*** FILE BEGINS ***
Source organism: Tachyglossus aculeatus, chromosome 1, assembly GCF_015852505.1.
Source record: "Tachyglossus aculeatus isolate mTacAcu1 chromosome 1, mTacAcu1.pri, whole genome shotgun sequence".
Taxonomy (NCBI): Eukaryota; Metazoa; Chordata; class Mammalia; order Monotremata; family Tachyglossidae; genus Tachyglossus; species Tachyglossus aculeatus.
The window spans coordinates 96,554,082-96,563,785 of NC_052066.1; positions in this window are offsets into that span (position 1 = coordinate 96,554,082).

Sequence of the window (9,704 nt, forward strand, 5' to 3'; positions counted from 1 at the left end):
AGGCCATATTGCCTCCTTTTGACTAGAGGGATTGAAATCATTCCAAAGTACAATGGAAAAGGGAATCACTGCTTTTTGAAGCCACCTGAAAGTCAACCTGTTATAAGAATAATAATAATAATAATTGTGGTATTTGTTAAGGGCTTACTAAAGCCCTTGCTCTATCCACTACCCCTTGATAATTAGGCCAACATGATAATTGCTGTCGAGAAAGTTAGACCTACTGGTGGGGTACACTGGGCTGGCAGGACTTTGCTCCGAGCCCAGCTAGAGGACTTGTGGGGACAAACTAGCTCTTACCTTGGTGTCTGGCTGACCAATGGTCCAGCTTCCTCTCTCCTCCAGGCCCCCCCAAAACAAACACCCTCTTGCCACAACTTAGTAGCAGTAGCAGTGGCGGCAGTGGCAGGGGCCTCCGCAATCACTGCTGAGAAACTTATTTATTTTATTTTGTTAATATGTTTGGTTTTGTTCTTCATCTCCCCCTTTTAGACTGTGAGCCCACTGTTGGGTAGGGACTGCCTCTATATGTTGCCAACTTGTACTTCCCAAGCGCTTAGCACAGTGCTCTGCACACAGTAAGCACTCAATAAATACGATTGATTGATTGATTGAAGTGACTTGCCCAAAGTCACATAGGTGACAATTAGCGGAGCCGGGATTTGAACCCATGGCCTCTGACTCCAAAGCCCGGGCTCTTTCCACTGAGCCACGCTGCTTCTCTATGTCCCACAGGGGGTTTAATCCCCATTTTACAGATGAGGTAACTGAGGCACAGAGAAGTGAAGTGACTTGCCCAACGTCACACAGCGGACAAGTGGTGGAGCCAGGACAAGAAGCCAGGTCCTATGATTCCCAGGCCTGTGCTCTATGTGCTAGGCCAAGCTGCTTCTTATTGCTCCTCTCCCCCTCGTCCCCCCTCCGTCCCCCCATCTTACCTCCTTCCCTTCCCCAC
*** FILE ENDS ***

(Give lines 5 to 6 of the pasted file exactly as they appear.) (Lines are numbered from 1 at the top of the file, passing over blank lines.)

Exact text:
Sequence of the window (9,704 nt, forward strand, 5' to 3'; positions counted from 1 at the left end):
AGGCCATATTGCCTCCTTTTGACTAGAGGGATTGAAATCATTCCAAAGTACAATGGAAAAGGGAATCACTGCTTTTTGAAGCCACCTGAAAGTCAACCTGTTATAAGAATAATAATAATAATAATTGTGGTATTTGTTAAGGGCTTACTAAAGCCCTTGCTCTATCCACTACCCCTTGATAATTAGGCCAACATGATAATTGCTGTCGAGAAAGTTAGACCTACTGGTGGGGTACACTGGGCTGGCAGGACTTTGCTCCGAGCCCAGCTAGAGGACTTGTGGGGACAAACTAGCTCTTACCTTGGTGTCTGGCTGACCAATGGTCCAGCTTCCTCTCTCCTCCAGGCCCCCCCAAAACAAACACCCTCTTGCCACAACTTAGTAGCAGTAGCAGTGGCGGCAGTGGCAGGGGCCTCCGCAATCACTGCTGAGAAACTTATTTATTTTATTTTGTTAATATGTTTGGTTTTGTTCTTCATCTCCCCCTTTTAGACTGTGAGCCCACTGTTGGGTAGGGACTGCCTCTATATGTTGCCAACTTGTACTTCCCAAGCGCTTAGCACAGTGCTCTGCACACAGTAAGCACTCAATAAATACGATTGATTGATTGATTGAAGTGACTTGCCCAAAGTCACATAGGTGACAATTAGCGGAGCCGGGATTTGAACCCATGGCCTCTGACTCCAAAGCCCGGGCTCTTTCCACTGAGCCACGCTGCTTCTCTATGTCCCACAGGGGGTTTAATCCCCATTTTACAGATGAGGTAACTGAGGCACAGAGAAGTGAAGTGACTTGCCCAACGTCACACAGCGGACAAGTGGTGGAGCCAGGACAAGAAGCCAGGTCCTATGATTCCCAGGCCTGTGCTCTATGTGCTAGGCCAAGCTGCTTCTTATTGCTCCTCTCCCCCTCGTCCCCCCTCCGTCCCCCCATCTTACCTCCTTCCCTTCCCCAC